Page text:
After dinner, each scholar helps with a chore, and then puts in two hours of homework time before bed. Scholars who need more help sit at the table and work with tutors, and those who have shown enough responsibility can work alone if they wish.

With this routine, Boys Hope Girls Hope emphasizes and practices basic life lessons.

It reinforces consistency. "If you repeat and you repeat and you repeat," Rice says after explaining the daily schedule, "You get amazing opportunities."

It focuses on practicality. "What we're trying to teach them," says Tharp, "Is that there's no great magic in success."

It provides a safe place to fail and try again. "Sometimes things go your way," Tharp says, "And sometimes things don't...more than anything, we teach our kids that it's okay to screw up, it's okay to fail at something, but you have to try it again and do it better next time. You can't just walk away and not do anything. Where they own up to it and then try it again, that's where we've been successful in teaching them about how to deal with failure."

Boys Hope Girls Hope is in its twenty-first year as an organization. The newly-developed academy program is designed to help kids in schools become college-ready, and it started at Aurora Central High School. It serves about thirty-six scholars, and is projected to grow each year.

"These are kids who don't need the residential component." Tharp explains. "Aurora Central has a graduation rate of 43 percent." Teachers at the school identify students with a high risk of dropping out, and nominate them for the program.

The academy program was Tharp's idea, and she had to convince Rice that it would be a good move. Rice remembers about the discussion about a year ago: "She approached me at a time when we were going through this recession, and fundraising was down. I mean, it's a difficult time to put something on the table that's going to require the extra money, but she could see long-term."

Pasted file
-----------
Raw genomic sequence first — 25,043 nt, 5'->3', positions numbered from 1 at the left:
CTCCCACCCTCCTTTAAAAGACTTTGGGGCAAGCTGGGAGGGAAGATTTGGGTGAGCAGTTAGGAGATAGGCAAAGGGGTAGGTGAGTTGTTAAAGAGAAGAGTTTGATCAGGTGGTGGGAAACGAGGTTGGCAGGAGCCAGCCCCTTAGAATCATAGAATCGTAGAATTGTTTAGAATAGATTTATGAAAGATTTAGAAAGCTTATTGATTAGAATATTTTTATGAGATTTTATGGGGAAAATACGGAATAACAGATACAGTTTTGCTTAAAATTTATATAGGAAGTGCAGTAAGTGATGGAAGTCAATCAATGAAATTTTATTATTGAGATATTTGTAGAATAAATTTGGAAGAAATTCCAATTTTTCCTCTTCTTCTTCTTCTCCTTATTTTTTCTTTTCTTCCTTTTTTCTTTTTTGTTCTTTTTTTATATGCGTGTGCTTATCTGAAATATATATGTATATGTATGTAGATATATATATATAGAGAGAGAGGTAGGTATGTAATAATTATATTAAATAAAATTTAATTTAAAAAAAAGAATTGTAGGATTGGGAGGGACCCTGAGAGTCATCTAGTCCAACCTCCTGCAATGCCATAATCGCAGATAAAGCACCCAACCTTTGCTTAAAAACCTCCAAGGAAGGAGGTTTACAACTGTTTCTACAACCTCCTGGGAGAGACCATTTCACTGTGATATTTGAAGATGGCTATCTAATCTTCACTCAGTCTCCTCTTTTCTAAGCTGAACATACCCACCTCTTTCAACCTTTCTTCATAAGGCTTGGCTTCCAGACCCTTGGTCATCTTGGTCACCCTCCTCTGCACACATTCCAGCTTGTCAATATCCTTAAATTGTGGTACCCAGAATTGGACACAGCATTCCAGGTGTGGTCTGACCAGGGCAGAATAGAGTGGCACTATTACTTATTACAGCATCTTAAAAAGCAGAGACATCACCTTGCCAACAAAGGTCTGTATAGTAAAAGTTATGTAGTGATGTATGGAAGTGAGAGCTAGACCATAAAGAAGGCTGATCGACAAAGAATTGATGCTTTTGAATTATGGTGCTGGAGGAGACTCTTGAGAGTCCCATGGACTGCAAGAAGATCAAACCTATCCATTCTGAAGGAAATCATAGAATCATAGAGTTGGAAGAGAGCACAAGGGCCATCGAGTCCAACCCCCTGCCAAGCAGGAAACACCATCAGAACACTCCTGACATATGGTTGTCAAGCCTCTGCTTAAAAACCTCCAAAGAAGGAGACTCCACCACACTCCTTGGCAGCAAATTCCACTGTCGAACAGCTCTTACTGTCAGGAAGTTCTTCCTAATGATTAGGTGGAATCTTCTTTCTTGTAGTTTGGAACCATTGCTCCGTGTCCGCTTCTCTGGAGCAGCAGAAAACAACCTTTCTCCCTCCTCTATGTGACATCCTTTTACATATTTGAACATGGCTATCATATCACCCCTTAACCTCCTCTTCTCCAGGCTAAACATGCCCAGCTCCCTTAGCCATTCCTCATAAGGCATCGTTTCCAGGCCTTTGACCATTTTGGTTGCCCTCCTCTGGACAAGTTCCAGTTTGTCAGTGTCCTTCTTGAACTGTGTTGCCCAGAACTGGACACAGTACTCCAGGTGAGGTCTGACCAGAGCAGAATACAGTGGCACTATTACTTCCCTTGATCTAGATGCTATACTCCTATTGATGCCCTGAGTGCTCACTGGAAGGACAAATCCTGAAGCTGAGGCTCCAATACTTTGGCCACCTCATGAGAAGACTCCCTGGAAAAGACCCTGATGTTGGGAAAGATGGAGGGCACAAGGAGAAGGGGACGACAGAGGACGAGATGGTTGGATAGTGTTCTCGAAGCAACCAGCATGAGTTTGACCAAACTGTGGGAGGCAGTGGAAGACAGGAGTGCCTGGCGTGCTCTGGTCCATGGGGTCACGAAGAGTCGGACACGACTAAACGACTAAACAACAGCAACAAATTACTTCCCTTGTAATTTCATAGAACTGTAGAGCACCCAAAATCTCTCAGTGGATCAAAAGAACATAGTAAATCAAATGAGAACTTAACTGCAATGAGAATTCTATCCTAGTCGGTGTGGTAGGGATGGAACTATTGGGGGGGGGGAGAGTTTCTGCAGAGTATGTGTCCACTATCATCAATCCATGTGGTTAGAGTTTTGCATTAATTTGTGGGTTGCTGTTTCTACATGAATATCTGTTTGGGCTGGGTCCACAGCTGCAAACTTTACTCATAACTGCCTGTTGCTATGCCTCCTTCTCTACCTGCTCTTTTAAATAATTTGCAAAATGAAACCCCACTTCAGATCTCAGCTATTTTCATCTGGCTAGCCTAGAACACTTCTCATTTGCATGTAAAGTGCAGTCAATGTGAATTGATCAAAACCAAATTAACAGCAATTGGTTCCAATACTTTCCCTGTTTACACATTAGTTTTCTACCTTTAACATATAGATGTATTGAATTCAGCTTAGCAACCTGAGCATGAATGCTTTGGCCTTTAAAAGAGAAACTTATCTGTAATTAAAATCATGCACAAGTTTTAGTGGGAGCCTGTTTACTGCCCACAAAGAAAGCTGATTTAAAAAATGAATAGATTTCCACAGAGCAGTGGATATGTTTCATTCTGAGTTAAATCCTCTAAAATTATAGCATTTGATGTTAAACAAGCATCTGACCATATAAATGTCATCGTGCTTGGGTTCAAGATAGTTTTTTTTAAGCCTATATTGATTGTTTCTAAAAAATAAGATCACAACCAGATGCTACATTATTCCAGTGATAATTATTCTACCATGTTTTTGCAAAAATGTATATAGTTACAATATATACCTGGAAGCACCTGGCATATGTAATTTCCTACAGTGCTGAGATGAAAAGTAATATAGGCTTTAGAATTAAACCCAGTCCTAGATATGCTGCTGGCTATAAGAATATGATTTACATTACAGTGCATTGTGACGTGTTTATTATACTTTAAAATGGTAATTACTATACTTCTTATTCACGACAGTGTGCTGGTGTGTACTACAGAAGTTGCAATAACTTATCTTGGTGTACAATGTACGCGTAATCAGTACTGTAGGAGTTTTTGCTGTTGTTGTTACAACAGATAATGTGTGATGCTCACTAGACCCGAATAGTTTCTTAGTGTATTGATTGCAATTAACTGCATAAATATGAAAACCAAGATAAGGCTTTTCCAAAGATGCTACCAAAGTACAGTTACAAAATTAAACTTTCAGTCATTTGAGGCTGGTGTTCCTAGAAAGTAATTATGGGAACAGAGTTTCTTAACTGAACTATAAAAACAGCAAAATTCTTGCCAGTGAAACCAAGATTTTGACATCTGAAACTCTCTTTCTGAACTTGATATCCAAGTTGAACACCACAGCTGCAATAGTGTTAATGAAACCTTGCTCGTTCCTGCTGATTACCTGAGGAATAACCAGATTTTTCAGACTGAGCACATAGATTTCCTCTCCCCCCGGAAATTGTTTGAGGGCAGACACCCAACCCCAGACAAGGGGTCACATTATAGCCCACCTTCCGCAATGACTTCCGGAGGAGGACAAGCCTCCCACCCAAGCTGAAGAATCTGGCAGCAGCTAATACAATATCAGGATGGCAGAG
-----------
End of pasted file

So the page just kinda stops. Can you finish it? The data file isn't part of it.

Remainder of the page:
Tharp said it was a good use of resources and return on investment. As Rice quotes her, "It's what we are, it's who we serve, and it's what we need to do."

"She had to sell that first to me." Rice says. "I had to get my brain wrapped around it, and then sell it to the board, and then find the resources to get the program up and running. Which all has happened."

Once a child has been nominated or referred -- usually by a teacher, social worker, or school resource officer -- the leaders at Boys Hope Girls Hope meet with the child's family. The decision to join the program is ultimately left up to the child.

Because the child must want to be in the program and work as a participant, some students leave. "It's a disappointment," Tharp says, "But overall the kids learn that it's hard work."

Tharp shares that there are little frustrations, "Like anybody else's house. There are some days where you find the leak behind the toilet that's running down to the first floor. Now you need to get somebody to come in and repair the drywall. Or sometimes the kids don't do as well as you'd hoped that they would do. They're good kids, but they still do stupid stuff because they're teenagers."

Brightening, Tharp adds, "I always say we're a funny little family, even though we all look different, and have different last names and all that. It's still that family environment. You still have the same issues that happen in any family."

"It's the little moments." Sampson says of being a full-time counselor. "Just last week I got a text from one of the girls. I'd told her that I might not be able to come get her from school, so she was going to have to walk, and I ended up being able to, so I texted her and let her know that I was coming. She texted back and said, 'wow, you're so wonderful, you deserve an award for everything you do for me.' That will stick with me forever. It's those little moments that just make you feel like, 'okay, they really do appreciate me, and I really am making a difference in their life.'"

Rice shares that she loves spending spare time with the scholars. She has a pool in her backyard, and every summer the kids come over to swim. "I love watching them engage as brothers and sisters," she says. "Sometimes one of them will get out, and sit there next to me, and will start talking to me about a gym class that they've taken, or some summer experience that they've had, or something that would never happen in their lives except for getting to be a part of this program." Her other favorite moments are when the scholars visit to make Christmas cookies in the winter.

And, of course, she loves attending the scholars' high school graduations.